In his opinion, Lord Clark examined the nature of duty of care in the circumstances, saying: “In my opinion, where a firm of civil engineers has been engaged to carry out specified work relating to contaminated land, on a site which is intended to be developed for housing, and where the contaminants may foreseeably be such as to cause injury to those who will reside in housing on the site, the firm owes a duty of care to those who later become residents.”

He continued: “It is true that there are factors which might be argued to point towards a lack of proximity, including that the defender was engaged by various entities, asked to carry out work only of a specific nature, gave reports which were largely factual and contained caveats, and that at least some of the work was carried out long before any development of housing. Nevertheless, given the nature of the potential contaminants and the seriousness of the injuries they could cause and the fact that a significant number of individuals could be exposed to potential harm on a site where housing development was intended, there is a sound basis for concluding that there was sufficient proximity and that a duty of care was owed by the defender to the pursuers.”

However, on examination of whether that duty had been breached, he said: “The defender plainly relied upon the Regional Chemist to interpret the significance of the industrial history and followed the approach recommended by the Regional Chemist. When more information came to light from the Regional Chemist, the need for sampling and analysis became more evident. The various uses of areas of the site and the fact that all of the processes carried out were not known actually underpinned the methodology and the eventual choice of remediation approach: the removal of all contaminated made ground from the site. I therefore accept that the defender delivered the scope of the services agreed and did not fail to exercise reasonable care.”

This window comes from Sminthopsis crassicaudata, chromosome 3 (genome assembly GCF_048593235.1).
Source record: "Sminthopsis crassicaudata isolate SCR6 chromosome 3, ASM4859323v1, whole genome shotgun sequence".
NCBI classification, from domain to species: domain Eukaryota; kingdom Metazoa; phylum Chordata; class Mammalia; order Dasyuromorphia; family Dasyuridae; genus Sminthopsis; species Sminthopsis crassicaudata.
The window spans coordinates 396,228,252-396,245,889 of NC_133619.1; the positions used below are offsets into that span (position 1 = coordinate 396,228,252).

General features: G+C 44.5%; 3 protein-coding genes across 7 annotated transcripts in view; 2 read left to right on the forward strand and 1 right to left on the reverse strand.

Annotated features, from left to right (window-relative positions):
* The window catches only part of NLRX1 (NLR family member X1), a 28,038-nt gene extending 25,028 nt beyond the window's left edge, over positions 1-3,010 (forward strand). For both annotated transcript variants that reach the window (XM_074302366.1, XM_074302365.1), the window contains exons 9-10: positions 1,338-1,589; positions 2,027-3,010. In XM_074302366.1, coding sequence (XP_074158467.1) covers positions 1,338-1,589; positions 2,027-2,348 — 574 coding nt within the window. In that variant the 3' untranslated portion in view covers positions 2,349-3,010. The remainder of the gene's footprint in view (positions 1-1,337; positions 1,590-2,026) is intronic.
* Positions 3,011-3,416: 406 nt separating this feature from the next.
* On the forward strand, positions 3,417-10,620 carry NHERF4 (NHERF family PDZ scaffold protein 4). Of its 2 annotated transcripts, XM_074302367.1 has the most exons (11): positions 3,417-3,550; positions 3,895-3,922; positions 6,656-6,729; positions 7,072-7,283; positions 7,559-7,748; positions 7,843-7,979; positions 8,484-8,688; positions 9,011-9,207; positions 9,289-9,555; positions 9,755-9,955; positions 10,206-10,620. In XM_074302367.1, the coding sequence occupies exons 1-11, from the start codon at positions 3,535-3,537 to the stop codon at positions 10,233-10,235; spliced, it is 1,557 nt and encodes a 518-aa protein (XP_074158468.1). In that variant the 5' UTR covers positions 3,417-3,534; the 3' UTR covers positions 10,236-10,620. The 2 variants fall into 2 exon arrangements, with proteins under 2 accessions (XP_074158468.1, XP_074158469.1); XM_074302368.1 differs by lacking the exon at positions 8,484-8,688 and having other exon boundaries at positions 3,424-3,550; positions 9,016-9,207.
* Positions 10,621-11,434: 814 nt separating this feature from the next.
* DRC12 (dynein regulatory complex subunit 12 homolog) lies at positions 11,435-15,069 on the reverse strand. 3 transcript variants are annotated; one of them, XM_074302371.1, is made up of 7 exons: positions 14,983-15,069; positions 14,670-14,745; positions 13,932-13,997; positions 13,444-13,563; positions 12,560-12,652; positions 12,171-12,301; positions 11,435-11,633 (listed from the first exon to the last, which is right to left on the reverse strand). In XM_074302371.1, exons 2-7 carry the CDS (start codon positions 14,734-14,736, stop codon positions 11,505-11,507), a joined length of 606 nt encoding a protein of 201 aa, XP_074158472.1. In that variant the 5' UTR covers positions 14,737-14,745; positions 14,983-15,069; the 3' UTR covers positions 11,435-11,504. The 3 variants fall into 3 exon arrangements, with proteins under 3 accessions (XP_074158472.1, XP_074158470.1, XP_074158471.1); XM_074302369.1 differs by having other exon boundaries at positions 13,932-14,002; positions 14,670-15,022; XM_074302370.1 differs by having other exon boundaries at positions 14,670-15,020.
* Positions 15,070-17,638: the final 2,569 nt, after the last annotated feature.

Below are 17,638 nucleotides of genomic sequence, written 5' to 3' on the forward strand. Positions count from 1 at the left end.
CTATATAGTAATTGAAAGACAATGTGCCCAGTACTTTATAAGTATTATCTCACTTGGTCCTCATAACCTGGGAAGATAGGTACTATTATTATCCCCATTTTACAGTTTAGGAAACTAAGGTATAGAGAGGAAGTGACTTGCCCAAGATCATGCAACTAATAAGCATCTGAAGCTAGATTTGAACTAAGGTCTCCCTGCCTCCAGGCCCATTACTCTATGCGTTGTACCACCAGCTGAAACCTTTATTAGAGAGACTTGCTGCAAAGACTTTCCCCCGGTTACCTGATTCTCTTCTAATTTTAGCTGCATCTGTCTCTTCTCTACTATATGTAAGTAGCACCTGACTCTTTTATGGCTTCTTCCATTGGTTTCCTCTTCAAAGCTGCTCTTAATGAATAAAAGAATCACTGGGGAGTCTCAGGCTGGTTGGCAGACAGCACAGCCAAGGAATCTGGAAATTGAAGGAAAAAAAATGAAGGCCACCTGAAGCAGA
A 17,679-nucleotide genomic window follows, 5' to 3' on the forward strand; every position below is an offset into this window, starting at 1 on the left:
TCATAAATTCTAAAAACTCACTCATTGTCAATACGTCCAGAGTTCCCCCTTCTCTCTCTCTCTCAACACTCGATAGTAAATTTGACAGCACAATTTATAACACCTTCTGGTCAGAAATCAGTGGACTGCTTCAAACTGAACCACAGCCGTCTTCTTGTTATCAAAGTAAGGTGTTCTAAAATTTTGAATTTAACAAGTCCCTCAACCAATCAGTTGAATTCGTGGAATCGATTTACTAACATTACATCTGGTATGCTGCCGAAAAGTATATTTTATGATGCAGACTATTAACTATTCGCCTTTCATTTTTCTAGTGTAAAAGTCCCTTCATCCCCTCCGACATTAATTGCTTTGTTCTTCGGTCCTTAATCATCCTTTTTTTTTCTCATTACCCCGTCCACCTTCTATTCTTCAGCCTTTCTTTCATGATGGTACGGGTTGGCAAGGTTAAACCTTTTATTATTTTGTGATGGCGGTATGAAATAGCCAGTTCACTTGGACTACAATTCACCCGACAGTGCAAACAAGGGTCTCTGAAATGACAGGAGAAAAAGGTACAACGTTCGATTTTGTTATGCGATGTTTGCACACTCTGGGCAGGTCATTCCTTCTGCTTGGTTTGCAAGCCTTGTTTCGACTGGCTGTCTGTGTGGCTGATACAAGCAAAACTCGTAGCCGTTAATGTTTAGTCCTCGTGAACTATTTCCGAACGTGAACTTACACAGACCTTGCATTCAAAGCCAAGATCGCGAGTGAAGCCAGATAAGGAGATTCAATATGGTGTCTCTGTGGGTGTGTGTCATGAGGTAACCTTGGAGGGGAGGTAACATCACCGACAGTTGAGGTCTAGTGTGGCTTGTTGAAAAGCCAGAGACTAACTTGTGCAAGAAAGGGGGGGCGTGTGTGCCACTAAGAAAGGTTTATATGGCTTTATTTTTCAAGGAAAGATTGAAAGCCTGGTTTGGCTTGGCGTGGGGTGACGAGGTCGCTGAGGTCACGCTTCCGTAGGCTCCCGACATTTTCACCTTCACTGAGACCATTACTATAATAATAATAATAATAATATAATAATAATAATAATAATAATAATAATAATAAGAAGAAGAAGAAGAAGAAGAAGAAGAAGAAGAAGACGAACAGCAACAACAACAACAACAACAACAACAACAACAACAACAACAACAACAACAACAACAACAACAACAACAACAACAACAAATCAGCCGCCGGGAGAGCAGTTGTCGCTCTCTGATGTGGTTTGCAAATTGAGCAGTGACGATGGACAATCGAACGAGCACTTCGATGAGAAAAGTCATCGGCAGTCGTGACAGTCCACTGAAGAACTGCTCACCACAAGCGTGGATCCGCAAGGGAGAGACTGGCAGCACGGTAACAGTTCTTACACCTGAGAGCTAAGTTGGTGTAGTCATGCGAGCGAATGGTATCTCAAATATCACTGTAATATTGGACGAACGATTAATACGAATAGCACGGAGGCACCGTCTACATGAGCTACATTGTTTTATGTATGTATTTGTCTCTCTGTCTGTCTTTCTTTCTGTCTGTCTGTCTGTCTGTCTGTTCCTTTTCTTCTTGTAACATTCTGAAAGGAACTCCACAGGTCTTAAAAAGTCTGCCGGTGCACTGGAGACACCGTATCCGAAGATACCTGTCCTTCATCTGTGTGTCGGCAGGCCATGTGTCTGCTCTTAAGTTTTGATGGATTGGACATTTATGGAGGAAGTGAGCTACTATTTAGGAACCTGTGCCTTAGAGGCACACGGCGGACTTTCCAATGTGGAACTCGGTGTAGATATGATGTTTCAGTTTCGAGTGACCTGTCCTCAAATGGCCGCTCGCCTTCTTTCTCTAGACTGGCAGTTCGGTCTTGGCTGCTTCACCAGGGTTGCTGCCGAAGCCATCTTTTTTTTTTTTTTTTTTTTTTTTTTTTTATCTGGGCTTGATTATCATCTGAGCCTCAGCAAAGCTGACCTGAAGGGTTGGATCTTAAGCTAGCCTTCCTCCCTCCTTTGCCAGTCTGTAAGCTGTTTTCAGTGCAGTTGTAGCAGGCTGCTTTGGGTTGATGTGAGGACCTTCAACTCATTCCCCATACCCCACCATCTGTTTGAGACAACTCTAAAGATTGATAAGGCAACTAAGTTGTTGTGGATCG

He continued: “The pursuers contended that although the defender relied on the Regional Chemist for advice about the remediation suite, it remained the defender’s responsibility. I do not accept that view; the Regional Chemist was separately appointed by the SDA. While the proposal was a joint one, the extent of the input from the defender was clearly described. Contrary to the submission for the pursuers, the defender did not present the Regional Chemist’s advice as its own.”

In relation to an ambiguity regarding whether a later-discovered contaminant was actually removed from the site, he said: “It is correct that the evidence was not absolutely clear as to whether the contaminated soil found at this stage was altogether removed, but on the other hand the pursuers failed to prove, or even suggest, that it was not removed. Moreover, all of the material indications are that this was fully intended to be done; there is nothing to indicate that it was not carried out.”

He concluded: “For those reasons alone, I therefore conclude that the pursuers have failed to establish any breach of duty in this regard. In addition, the pursuers did not identify in evidence what actual measures or steps the defender ought to have taken in any review of the site investigation or remediation strategy. It was not clear from the evidence precisely what targeted investigation the pursuers were suggesting ought to have been either recommended or carried out.”

As a result, Lord Clark granted decree of absolvitor to the defender.

© Scottish Legal News Ltd 2020